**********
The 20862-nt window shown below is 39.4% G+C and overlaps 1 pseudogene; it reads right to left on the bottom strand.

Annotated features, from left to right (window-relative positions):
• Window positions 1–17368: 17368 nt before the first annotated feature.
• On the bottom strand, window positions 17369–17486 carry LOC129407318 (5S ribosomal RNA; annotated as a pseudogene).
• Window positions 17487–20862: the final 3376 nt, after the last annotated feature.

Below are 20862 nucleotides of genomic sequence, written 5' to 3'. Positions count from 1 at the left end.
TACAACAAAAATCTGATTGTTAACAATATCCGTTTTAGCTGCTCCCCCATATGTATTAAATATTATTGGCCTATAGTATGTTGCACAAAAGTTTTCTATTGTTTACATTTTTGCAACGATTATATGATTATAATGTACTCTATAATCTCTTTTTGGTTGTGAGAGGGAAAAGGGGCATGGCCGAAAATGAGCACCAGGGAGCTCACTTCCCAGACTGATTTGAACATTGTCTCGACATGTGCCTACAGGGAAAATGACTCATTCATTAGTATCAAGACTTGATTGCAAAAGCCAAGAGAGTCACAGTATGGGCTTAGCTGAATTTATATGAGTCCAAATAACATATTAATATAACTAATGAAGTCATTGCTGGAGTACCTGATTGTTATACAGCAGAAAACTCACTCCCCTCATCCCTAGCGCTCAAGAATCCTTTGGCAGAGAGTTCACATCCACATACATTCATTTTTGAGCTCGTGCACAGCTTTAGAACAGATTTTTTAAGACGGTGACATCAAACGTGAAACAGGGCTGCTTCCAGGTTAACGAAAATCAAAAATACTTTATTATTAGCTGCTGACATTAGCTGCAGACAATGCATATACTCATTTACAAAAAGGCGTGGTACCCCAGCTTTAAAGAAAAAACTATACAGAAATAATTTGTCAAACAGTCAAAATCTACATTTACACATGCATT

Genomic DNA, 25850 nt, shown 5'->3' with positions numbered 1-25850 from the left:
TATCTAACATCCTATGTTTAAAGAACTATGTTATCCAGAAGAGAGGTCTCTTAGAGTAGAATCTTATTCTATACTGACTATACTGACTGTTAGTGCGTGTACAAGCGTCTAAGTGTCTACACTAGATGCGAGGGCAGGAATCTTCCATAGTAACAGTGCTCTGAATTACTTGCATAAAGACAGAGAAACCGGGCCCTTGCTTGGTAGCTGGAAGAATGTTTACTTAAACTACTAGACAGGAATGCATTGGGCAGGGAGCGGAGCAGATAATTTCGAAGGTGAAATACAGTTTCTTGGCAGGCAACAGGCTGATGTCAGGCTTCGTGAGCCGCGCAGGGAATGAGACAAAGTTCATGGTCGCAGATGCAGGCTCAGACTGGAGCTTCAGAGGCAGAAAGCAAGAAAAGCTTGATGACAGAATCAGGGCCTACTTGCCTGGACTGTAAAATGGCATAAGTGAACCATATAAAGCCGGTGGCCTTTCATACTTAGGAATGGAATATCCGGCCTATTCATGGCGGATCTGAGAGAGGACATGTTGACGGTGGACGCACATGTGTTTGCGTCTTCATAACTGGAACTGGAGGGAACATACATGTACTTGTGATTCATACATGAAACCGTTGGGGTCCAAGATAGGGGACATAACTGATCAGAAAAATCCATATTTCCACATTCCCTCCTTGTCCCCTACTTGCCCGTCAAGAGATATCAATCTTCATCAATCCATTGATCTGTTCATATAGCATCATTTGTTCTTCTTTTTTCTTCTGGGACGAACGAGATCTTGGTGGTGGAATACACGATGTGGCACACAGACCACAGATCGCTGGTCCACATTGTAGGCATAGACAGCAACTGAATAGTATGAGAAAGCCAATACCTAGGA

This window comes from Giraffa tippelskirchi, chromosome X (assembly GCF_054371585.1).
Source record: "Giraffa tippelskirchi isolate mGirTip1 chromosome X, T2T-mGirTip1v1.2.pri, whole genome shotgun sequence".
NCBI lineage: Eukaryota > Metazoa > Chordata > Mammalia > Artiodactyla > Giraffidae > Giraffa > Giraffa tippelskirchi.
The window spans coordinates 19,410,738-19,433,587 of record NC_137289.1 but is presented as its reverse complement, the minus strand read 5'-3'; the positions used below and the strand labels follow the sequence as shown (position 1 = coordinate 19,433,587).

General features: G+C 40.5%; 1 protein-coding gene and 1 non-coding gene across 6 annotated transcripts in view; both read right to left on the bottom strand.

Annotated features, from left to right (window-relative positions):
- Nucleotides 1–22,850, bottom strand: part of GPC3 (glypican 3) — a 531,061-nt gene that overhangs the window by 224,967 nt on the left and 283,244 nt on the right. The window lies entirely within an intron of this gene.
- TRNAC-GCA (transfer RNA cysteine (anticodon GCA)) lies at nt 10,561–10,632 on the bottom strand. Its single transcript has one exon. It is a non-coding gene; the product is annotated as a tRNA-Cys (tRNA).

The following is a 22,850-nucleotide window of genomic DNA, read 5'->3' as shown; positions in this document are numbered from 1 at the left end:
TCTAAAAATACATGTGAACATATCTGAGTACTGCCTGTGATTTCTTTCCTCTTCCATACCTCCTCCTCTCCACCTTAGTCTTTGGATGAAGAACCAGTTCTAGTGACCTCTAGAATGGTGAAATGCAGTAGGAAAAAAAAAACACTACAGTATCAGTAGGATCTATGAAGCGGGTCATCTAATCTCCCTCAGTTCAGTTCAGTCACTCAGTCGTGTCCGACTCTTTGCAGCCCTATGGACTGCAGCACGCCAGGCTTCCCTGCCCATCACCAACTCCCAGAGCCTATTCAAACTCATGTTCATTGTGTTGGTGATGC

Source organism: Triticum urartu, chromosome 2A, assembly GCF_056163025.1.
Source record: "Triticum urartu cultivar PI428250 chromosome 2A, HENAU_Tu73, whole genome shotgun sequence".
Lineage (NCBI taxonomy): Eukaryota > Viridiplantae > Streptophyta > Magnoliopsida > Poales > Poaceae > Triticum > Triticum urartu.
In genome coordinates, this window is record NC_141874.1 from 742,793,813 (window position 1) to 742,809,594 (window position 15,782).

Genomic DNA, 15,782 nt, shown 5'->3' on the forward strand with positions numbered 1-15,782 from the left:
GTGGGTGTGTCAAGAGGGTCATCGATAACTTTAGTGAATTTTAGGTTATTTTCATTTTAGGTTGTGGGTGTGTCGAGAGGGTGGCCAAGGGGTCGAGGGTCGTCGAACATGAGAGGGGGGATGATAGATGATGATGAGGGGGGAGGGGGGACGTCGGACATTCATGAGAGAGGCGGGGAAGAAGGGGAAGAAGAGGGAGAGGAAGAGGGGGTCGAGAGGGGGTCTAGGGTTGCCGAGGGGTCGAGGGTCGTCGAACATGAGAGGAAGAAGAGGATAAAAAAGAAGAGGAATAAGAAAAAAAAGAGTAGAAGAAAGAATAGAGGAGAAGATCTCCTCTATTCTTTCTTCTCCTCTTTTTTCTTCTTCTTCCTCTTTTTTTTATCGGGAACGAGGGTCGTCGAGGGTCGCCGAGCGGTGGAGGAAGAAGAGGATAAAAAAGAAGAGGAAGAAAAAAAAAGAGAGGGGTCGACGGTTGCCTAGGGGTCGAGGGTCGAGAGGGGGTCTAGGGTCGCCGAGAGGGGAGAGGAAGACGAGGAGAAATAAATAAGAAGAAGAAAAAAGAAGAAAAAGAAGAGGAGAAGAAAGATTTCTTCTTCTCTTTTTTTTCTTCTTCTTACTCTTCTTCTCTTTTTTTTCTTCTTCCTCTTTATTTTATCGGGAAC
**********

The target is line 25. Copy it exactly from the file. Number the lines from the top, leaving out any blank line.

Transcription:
GTGGGTGTGTCAAGAGGGTCATCGATAACTTTAGTGAATTTTAGGTTATTTTCATTTTAGGTTGTGGGTGTGTCGAGAGGGTGGCCAAGGGGTCGAGGGTCGTCGAACATGAGAGGGGGGATGATAGATGATGATGAGGGGGGAGGGGGGACGTCGGACATTCATGAGAGAGGCGGGGAAGAAGGGGAAGAAGAGGGAGAGGAAGAGGGGGTCGAGAGGGGGTCTAGGGTTGCCGAGGGGTCGAGGGTCGTCGAACATGAGAGGAAGAAGAGGATAAAAAAGAAGAGGAATAAGAAAAAAAAGAGTAGAAGAAAGAATAGAGGAGAAGATCTCCTCTATTCTTTCTTCTCCTCTTTTTTCTTCTTCTTCCTCTTTTTTTTATCGGGAACGAGGGTCGTCGAGGGTCGCCGAGCGGTGGAGGAAGAAGAGGATAAAAAAGAAGAGGAAGAAAAAAAAAGAGAGGGGTCGACGGTTGCCTAGGGGTCGAGGGTCGAGAGGGGGTCTAGGGTCGCCGAGAGGGGAGAGGAAGACGAGGAGAAATAAATAAGAAGAAGAAAAAAGAAGAAAAAGAAGAGGAGAAGAAAGATTTCTTCTTCTCTTTTTTTTCTTCTTCTTACTCTTCTTCTCTTTTTTTTCTTCTTCCTCTTTATTTTATCGGGAAC